New York Times, 9 December 2007
"Shell, the oil company that recently trumpeted its commitment to a low carbon future by signing a pre-Bali conference communique, has quietly sold off most of its solar business. The move, taken with rival BP's decision last week to invest in the world's dirtiest oil production in Canada's tar sands, indicates that Big Oil might be giving up its flirtation with renewables and going back to its roots. Shell and BP are among the biggest producers of greenhouse gases in the world, but both have been keen to paint themselves green through a series of clean fuel initiatives."
Big Oil lets sun set on renewables
Guardian, 11 December 2007
"BP is planing a return to the booming but environmentally controversial Canadian tar sands business with the creation of two joint ventures with Husky Energy worth an estimated $10 billion (£4.9 billion). Eight years after disposing of its assets in the region, BP said that it had bought a 50 per cent share in Husky’s Sunrise tar sands project near Fort McMurray, Alberta, and at the same time had sold Husky a 50 per cent share in its Toledo refinery in Ohio. The announcement represents a clear break with the past for Tony Hayward, BP’s new chief executive, whose predecessor Lord Browne of Madingley was an outspoken critic of costly oil sands developments. He sold off BP’s interests in Alberta in 1999, opting instead to focus on higher-risk but higher-return investments in countries such as Russia."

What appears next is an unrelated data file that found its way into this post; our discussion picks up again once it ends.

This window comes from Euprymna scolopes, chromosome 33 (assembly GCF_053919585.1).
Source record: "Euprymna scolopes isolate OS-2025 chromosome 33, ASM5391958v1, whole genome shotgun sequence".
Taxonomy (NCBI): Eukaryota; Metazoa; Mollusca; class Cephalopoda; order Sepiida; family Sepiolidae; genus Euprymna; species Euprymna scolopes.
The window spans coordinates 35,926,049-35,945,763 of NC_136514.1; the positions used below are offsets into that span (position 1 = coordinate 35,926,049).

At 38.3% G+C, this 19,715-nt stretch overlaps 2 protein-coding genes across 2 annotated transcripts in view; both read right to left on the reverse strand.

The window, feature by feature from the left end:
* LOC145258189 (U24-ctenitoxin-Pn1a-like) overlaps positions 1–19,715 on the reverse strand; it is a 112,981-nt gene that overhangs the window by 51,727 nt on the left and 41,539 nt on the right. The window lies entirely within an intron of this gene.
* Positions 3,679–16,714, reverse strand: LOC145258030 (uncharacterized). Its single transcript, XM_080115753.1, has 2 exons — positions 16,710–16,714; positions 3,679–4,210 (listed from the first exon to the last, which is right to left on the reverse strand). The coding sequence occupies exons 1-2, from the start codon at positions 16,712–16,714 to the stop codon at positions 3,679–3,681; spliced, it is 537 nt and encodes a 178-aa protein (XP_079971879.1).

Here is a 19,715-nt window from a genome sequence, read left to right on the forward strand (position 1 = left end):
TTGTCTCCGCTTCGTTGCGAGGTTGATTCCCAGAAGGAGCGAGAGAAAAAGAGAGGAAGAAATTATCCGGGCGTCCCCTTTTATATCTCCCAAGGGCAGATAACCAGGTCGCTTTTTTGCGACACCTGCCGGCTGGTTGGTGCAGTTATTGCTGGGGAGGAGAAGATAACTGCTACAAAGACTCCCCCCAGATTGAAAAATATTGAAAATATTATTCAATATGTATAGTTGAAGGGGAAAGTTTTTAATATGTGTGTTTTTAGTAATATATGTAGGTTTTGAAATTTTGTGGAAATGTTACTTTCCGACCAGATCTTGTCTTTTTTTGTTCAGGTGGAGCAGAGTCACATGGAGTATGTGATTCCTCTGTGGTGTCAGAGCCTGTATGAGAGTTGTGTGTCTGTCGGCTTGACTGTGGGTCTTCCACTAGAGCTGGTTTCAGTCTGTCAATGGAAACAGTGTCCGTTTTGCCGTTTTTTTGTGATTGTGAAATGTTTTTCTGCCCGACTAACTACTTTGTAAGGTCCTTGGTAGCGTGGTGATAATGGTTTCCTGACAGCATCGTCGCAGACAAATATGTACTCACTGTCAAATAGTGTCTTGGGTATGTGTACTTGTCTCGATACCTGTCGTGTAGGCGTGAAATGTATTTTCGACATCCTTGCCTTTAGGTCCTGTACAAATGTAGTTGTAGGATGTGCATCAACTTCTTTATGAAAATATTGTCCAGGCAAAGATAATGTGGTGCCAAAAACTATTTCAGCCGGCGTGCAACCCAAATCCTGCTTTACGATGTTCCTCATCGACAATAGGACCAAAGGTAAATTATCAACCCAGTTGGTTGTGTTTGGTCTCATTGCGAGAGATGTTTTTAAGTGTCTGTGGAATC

BP upsets Greenpeace with $10bn return to tar sands
London Times, 6 December 2007
"In a report published in by the United States National Academy of Sciences journal today, David Zhang, of Hong Kong University, has analysed a half millennium's worth of human conflict — more than 8,000 wars.... 'We are on alert, because this gives us the indication that resource shortage is the main cause of war.'"